Tuesday, October 18, 2011

The Design of LedgerSMB 1.3's Authentication/Authorization/Auditing System

LedgerSMB 1.3 and higher uses database roles for group/user permissions management.  Every user is a database user, and permissions are managed by roles which are granted permissions on a functional requirements basis to underlying database objects (tables and functions).

In doing so, we can take advantage of a number of pieces of advanced PostgreSQL functionality to provide a much richer and more secure application environment.  At the same time there are limitations with this system which must be taken into account as well.

Basic Design Requirements

The LedgerSMB Authentication, Authorization, and Auditing system was designed to offer real security even as the older codebase inherited from SQL-Ledger did not admit of any real security controls, as well as offering an extensible set of authentication options, and an ability to flexibly and consistently apply security permissions across several databases in a cluster.

The basic use cases are as follows:

  • A single business will only have one database.  The system shouldn't be unmanageable for such a business.
  • An accountant/bookkeeper might access books for several businesses, and would need consistent access across databases.
  • A midsize business with several subsidiaries might need some people to have access across databases, and others to have permission only to specific databases.  Such a business might also need some sort of single sign-on technology, or even integrated authentication.

Overview of Design

The current design uses PostgreSQL roles for managing permissions.  On the most basic level every user is a database user.  Roles with the nologin attribute is set are used to assign permissions to underlying relations and functions.  Generally, the simplest permissions are favored over the most complex.  This means that operations that correspond exactly with relational operations are granted relational permissions, while those that do not are granted functional permissions.

Some of these roles are granted to other no-login roles to serve as larger aggregations of permissions.  Users may be granted either sets of roles.  A set of administrative functions are provided by the software to manage user accounts, permissions, and reset passwords (if applicable).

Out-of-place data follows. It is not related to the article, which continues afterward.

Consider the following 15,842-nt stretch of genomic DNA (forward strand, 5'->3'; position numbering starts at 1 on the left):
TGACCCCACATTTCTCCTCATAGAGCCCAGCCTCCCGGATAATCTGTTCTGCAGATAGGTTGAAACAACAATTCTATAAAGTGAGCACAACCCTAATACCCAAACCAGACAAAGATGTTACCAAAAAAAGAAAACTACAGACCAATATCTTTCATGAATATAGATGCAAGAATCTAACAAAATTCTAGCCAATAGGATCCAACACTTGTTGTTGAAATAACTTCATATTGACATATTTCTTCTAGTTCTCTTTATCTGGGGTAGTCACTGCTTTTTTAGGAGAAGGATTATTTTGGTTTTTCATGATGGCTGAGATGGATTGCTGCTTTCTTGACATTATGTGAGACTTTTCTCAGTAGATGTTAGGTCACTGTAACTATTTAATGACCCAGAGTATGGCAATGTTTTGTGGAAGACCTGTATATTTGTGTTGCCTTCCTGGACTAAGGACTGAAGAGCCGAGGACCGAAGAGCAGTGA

Obstacle 1:  Roles are global to a cluster

This is both an obstacle and a useful tool.   This allows users to be consistent across databases, but also poses a challenge regarding the larger database clusters because the roles which grant specific permissions end up being cluster-global as well.

We resolved this by making the db-specific roles prefixed with lsmb_[database_name]__  (note the double underscore after the database name).

Obstacle 2:  Authentication methods

Authentication necessarily requires a few specific pieces of information to be passed to the database server, and these must be obtained from the user.  The first is a username, and the second is some sort of authentication token.  Any intermediary framework must then be able to pass these credentials on to the database in such a way as to properly log in.   This can consist of three basic types:

  1. Password based authentication, where the authentication is a memorized password, typed into a terminal,
  2. Token-based authentication, where the token is supplied from an external source, and
  3. Two factor authentication, where the both of the above methods are required.
There are no direct two factor authentication methods I know of that are supported by PostgreSQL, and I don't know if the PostgreSQL protocol would even support such a method.  It could be simulated, however, in a customized LedgerSMB system if necessary.

The other two break down into two questions:
  1. What can the web server pass on to the database server? and
  2. What methods can the database server use to authenticate the user?
As a result of considering these, several authentication options cannot be used either on the web server or the database server.

On the web server, for password authentication, the re-use requirement means that the only possible method for authentication is HTTP-Basic.

On the database server, client-side SSL certificates can only be used to authenticate the web server to the database server.  They cannot be used to authenticate users, and so are a not a possible choice for database authentication for a web app of this sort.
Security Tradeoffs

Security, it could be said, is an endless series of tradeoffs.  These tradeoffs not only include usability vs security, but also how mitigation of concerns are prioritized.

This approach prioritizes mitigating SQL injection and privilege escalation issues in the web application above possible flaws in the PostgreSQL authentication mechanisms and misconfiguration of the web server.

We believe that there is general benefit in pushing authentication back to methods which are better tested and have more peer review.  The PostgreSQL community has been, in our experience, extremely professional regarding security, further raising our confidence.  So this first trade-off is easily justifiable.

The second tradeoff is a little harder to justify at the outset.  If passwords must be re-used by the web server, zero-knowledge authentication systems cannot work.  This means the password must be passed in clear text to the web server.  This leads to several kinds of attacks, including  malicious admins logging passwords, use of the web server without SSL allowing passwords to be overheard by an eavesdropper.  We address the second type of attack by requiring SSL in the default configuration of LedgerSMB.